In Fig. 4, individual scatter plots of the zero mean processed annual cycle data at each station are shown. For all the four stations, the scatter plots displayed a roughly elliptical shape in the direction of bottom left to upper right, which indicates positive correlations between mean air temperature and relative humidity on annual time scale. The calculated Pearson correlation coefficients for the annual cycle data are 0.80 for Beijing station, 0.70 for Jinan station, 0.63 for Shijiazhuang station and 0.70 for Zhengzhou station. By comparing with the correlation coefficients for original data in Fig. 2, we can successfully answer the first question that although the correlations provided by DCCA1 method to the original data on annual time scale is a little bit smaller (around 0.05–0.15) than the values above, DCCA1 method is indeed still much better in providing true positive correlations between slow components when dealing with raw data, while Pearson method largely underestimates the positive correlations in this case. The reason behind this situation is, for DCCA1 method, the influence of fast components on slow components can be largely removed when larger restricted windows are employed, while it doesn’t work for Pearson method owing to both the fast components and the slow components remain to be sampled with their full variances. Further, what has drawn our attention is the elliptical shape in the scatter plots. For the purpose of illustrating what has resulted in the elliptical shape, we conducted an idealized numerical test. In Fig. 5a, there are three simulated cosinoidal signals, all having same frequency and same amplitude but different phases. The black and red lines have a phase lag of , while the black and blue lines have a larger phase lag of . Figure 5b shows the scatter plots of these two simulated signals. The black one represents the perfect positive correlation between the black line and itself in Fig. 5a, while the red one with elliptical shape represents the positive correlation between the black line and the red line in Fig. 5a and the blue one is for the black line and the blue line in Fig. 5a. As we can see, the larger the phase lag between two signals, the larger the eccentricity is for the scatter plot with elliptical shape. Therefore the elliptical shapes in Fig. 4 may also result from the phase lag between mean air temperature and relative humidity (mean air temperature reaches extreme values first then relative humidity reaches extreme values). Moreover, the elliptical shape in Fig. 4d is much ambiguous than others which indicates that the phase lag between mean air temperature and relative humidity at Zhengzhou station is non-stationary. And for the other three stations, the phase lags are relatively stationary over time, and mean air temperature and relative humidity at Beijing station possesses the smallest phase lag, the second is at Jinan station and the last is at Shijiazhuang station.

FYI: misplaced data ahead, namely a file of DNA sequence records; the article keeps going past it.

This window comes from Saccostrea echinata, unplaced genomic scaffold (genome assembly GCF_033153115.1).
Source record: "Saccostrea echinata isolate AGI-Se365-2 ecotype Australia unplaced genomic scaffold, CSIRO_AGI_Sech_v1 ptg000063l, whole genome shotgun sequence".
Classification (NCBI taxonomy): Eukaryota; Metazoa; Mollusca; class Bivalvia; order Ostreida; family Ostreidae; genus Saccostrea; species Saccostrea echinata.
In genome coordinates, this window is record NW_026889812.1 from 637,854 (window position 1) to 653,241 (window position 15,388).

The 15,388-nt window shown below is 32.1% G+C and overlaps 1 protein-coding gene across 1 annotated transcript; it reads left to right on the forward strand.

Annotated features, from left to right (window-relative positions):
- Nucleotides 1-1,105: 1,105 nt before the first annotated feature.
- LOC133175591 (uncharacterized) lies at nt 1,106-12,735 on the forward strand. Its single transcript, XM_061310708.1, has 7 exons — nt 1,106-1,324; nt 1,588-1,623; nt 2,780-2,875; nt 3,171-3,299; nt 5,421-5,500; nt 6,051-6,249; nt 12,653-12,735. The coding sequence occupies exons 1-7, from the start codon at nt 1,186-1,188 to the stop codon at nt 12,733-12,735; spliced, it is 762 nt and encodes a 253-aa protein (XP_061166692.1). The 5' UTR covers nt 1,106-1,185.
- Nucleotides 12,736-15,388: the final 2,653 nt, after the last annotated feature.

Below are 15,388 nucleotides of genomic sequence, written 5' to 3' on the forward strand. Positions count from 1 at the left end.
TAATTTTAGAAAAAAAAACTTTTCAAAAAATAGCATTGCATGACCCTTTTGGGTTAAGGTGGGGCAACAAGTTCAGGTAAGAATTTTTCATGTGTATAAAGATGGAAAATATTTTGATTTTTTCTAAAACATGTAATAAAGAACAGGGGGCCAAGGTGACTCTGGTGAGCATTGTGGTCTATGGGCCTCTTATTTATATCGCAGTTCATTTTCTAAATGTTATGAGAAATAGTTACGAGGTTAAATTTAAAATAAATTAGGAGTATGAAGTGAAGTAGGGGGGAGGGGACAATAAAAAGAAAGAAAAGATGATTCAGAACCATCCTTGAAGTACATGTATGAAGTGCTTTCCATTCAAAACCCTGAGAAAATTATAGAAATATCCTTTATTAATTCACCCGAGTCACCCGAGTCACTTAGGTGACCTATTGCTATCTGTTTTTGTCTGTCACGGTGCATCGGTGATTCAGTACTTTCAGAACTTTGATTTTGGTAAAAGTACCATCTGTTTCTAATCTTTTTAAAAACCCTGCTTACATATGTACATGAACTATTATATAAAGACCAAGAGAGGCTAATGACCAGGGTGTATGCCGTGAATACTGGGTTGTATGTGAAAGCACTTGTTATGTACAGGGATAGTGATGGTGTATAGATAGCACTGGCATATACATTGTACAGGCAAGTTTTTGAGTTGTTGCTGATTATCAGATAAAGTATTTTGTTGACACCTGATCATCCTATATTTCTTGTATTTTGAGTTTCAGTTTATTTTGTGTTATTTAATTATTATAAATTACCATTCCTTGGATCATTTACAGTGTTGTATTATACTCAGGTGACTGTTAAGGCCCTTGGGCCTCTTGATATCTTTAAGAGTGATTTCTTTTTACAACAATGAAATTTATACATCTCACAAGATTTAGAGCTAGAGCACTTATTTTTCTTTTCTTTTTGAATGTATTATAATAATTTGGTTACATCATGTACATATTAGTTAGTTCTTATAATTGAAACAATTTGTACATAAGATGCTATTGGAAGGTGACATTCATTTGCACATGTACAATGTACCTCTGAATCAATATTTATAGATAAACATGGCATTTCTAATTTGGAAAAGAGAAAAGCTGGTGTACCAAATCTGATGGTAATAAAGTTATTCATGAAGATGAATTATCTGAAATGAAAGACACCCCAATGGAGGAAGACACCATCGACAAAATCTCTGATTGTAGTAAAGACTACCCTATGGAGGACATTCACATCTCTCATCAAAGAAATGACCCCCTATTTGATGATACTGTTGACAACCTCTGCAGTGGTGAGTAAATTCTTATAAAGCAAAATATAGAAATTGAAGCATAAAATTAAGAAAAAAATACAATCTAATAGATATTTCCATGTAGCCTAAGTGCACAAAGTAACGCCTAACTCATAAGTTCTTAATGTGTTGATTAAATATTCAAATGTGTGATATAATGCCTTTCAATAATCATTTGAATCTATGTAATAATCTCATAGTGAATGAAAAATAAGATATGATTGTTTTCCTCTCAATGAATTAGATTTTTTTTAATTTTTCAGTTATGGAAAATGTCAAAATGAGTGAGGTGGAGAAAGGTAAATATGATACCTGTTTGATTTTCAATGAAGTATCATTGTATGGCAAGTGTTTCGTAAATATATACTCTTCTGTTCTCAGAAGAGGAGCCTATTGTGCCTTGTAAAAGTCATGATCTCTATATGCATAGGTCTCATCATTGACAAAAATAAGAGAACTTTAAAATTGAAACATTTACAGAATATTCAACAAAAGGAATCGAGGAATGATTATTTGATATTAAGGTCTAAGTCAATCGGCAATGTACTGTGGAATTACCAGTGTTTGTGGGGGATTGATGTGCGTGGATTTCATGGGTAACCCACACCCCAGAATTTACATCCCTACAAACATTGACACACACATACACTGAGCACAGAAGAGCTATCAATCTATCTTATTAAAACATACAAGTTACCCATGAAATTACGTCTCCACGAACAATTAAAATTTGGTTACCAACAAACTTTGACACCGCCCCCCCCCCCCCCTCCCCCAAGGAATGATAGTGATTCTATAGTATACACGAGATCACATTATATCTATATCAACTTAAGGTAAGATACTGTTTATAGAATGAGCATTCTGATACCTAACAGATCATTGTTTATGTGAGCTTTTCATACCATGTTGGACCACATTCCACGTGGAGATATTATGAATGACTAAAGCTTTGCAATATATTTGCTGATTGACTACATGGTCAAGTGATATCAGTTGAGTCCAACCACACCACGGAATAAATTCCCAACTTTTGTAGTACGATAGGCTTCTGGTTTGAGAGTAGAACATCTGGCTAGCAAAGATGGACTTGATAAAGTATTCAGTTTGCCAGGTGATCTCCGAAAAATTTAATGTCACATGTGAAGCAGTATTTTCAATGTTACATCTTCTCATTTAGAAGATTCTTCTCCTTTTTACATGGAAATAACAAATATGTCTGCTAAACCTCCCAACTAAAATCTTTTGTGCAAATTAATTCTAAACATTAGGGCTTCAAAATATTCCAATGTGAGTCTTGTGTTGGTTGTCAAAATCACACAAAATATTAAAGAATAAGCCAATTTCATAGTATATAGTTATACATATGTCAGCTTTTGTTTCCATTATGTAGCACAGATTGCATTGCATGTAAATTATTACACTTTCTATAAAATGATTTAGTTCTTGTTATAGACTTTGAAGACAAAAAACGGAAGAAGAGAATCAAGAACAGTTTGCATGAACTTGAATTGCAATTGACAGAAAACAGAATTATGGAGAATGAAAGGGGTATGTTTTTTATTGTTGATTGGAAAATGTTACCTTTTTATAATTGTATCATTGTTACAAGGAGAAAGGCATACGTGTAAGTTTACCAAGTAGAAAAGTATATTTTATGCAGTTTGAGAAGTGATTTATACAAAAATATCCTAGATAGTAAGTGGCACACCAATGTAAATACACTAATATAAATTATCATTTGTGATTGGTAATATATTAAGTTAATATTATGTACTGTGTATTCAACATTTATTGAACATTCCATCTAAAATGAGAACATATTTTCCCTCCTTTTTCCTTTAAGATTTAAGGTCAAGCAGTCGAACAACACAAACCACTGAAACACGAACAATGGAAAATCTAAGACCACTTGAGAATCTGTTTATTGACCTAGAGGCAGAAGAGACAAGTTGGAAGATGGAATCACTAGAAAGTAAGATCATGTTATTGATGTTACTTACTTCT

Figure 4: Scatter plots for zero-mean processed annual cycle data of mean temperature and relative humidity at different stations.
Figure 4

(a–d) are for Beijing, Jinan, Shijiazhuang and Zhengzhou station, respectively.

Figure 5
Figure 5

(a) Variations of three simulated cosinoidal signals, which have different phases. The black (referred as Z1) and red lines (referred as Z2) have a phase lag of π/2, while the black and blue lines (referred as Z3) have a larger phase lag: π/4 (b) Scatter plots for the simulated cosinoidal signals. The black one is for black line itself in (a). The red one is for the black and red lines in (a) and the blue one is for the black and blue lines in (a).